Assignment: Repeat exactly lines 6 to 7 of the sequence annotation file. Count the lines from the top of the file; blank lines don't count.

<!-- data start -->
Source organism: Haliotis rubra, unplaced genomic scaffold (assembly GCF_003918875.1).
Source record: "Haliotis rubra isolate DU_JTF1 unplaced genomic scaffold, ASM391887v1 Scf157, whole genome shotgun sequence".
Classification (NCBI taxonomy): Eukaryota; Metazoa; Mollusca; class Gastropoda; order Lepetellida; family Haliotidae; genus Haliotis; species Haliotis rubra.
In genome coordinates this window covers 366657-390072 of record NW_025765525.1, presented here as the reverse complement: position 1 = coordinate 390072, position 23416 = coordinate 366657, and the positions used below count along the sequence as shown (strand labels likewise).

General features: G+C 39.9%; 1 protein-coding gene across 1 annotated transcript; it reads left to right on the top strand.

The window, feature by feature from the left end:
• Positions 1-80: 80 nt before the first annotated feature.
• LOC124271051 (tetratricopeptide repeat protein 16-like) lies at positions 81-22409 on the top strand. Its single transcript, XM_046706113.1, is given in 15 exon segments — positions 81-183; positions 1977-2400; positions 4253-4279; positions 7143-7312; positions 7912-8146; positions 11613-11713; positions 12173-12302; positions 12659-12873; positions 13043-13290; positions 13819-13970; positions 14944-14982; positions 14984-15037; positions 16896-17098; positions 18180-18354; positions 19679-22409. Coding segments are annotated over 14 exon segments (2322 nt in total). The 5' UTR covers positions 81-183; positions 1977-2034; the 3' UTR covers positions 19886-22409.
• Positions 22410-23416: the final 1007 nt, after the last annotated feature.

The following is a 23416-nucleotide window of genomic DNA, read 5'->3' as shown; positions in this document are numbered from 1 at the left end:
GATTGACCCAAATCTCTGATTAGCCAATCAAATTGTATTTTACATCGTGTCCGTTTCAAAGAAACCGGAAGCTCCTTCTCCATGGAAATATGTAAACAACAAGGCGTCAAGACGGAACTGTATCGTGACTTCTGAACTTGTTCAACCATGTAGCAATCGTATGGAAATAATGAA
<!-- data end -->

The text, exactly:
The window, feature by feature from the left end:
• Positions 1-80: 80 nt before the first annotated feature.